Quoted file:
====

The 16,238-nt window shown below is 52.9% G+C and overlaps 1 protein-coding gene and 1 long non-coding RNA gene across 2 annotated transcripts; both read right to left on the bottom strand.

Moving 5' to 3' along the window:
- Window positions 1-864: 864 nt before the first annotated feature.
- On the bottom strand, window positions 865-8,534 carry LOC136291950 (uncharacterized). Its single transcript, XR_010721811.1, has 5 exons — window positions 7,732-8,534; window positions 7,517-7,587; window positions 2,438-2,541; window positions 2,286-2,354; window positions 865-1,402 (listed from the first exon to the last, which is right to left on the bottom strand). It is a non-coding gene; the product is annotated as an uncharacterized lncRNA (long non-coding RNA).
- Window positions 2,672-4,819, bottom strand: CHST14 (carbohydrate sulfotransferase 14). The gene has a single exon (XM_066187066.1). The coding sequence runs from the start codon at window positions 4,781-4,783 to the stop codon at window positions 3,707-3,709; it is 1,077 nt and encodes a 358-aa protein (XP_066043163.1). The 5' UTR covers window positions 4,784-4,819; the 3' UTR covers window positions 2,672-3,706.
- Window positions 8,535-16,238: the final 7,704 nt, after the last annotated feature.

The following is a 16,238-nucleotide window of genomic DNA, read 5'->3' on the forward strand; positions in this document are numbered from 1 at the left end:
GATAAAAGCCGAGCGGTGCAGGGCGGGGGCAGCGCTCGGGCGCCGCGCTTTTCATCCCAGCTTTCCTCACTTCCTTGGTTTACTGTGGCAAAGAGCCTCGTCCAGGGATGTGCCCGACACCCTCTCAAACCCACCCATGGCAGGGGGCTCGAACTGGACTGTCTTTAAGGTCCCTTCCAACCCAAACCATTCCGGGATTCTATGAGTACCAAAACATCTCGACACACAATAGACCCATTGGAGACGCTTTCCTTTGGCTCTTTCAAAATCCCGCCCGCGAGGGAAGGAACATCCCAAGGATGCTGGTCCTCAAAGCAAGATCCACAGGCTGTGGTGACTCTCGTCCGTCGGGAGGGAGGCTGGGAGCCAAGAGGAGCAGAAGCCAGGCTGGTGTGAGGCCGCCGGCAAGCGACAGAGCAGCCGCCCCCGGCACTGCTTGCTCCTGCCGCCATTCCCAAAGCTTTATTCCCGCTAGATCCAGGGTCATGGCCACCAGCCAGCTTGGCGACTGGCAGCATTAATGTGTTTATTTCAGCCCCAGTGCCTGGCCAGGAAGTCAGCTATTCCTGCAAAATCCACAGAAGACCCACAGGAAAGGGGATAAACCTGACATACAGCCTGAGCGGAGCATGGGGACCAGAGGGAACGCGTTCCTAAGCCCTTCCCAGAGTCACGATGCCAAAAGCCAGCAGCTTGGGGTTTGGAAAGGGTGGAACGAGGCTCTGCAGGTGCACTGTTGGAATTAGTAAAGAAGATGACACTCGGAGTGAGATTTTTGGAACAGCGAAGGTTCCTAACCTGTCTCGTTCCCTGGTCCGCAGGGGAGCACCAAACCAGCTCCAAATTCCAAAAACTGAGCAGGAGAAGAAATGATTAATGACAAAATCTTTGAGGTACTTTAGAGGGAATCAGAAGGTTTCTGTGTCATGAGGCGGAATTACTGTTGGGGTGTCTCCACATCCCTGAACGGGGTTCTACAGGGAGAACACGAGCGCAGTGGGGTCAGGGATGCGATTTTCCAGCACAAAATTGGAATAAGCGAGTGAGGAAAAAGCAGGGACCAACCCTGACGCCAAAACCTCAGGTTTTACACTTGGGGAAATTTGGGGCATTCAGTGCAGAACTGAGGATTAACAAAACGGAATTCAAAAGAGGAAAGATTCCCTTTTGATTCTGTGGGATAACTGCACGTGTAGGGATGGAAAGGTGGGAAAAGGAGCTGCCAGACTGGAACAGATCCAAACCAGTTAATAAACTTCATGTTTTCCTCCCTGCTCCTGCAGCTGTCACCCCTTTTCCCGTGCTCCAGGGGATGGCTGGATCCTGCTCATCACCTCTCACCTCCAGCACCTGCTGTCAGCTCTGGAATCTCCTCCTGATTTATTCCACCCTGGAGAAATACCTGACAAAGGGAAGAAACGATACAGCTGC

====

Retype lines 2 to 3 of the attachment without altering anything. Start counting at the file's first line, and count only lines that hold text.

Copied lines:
Moving 5' to 3' along the window:
- Window positions 1-864: 864 nt before the first annotated feature.